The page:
Declarations By Dummy

From the fact that the call has been passed, the dealer's partner must credit the dealer with less than average strength as regards the rank of his cards, and probably a slightly increased number of black cards; he must therefore be more backward in making a high declaration whenever he can make a sound declaration of less value. On the other hand, he has not the option of passing the declaration, and may be driven to declare on less strength because the only alternative is a short suit of spades. For example, with the hand: Hearts, ace, kv. 2; diamonds, qn. 9, 7, 6, 3; clubs, kg. 10, 4; spades, 9, 2, the chances are in the dealer's favour with five trumps, but decidedly against with only two, and the diamond declaration is to be preferred to the spade. Still, a hand may be so weak that spades should be declared with two or less, but five clubs or six diamonds would be preferable with the weakest of hands.

Declarations To The Score

When one's score is over twenty, club declarations should be made more frequently by the dealer. Spades should be declared with six at the score of twenty-six and with five at twenty-eight. When much behind in the score a risky no-trumper such as one with an established suit of seven or eight cards without a card of entry, may be declared.

Declaring to the score is often overdone; an ordinary weak no-trump declaration carries with it small chances of three by tricks unless dummy holds a no-trump hand.

Doubling

Practically the leader only doubles a no-trump declaration when he holds what is probably an established suit of seven cards or a suit which can be established with the loss of one trick and he has good cards of re-entry. Seven cards of a suit including the ace, king and queen make sound double without any other card of value in the hand, or six cards including king, queen and knave with two aces in other suits.

Doubling by the third hand is universally understood to mean that the player has a very strong suit which he can establish. In response to the double his partner, according to different conventions, leads either a heart or his own shortest suit as the one most likely to be the third player's strongest. Under the short suit convention, if the doubler holds six of a suit headed by the ace, king and queen, it is about an even chance that his suit will be selected; he should not double with less strength. Under the heart convention it is not necessary to have such great strength; with a strong suit of six hearts and good cards of re-entry, enough tricks will be saved to compensate for the doubled value. A player should ascertain the convention followed before beginning to play.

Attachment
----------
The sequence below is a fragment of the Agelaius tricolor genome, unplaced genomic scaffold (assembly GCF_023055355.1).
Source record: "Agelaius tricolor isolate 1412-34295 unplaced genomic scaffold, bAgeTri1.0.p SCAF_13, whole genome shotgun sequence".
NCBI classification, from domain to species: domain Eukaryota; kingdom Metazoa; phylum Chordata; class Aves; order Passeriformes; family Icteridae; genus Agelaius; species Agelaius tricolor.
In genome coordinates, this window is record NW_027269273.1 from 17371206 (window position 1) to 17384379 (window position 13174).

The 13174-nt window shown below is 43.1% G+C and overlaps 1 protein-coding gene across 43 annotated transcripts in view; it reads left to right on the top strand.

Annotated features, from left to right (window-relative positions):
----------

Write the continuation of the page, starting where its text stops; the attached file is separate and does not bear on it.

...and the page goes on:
Before doubling a suit declaration a player should feel almost certain that he is as strong as the declarer. The minimum strength to justify the declaration is generally five trumps, but it may have been made on six. If, then, a player holds six trumps with an average hand as regards the rank of his cards, or five trumps with a hand of no-trump strength, it is highly probable that he is as strong as the declarer. It must be further taken into account that the act of doubling gives much valuable information to the dealer, who would otherwise play with the expectation of finding the trumps evenly distributed; this is counterbalanced when the doubler is on the left of the declaring hand by the intimation given to his partner to lead trumps through the strong hand. In this position, then, the player should double with the strength stated above. When on the declarer's right, the player should hold much greater strength unless his hand is free from tenaces. When a spade declaration has been made by dummy, one trump less is necessary and the doubler need not be on the declarer's left. A spade declaration by the dealer can be doubled with even less strength.

A declaration can be rather more freely doubled when a single trick undoubled will take the dealer out, but even in this position the player must be cautious of informing the dealer that there is a strong hand against him.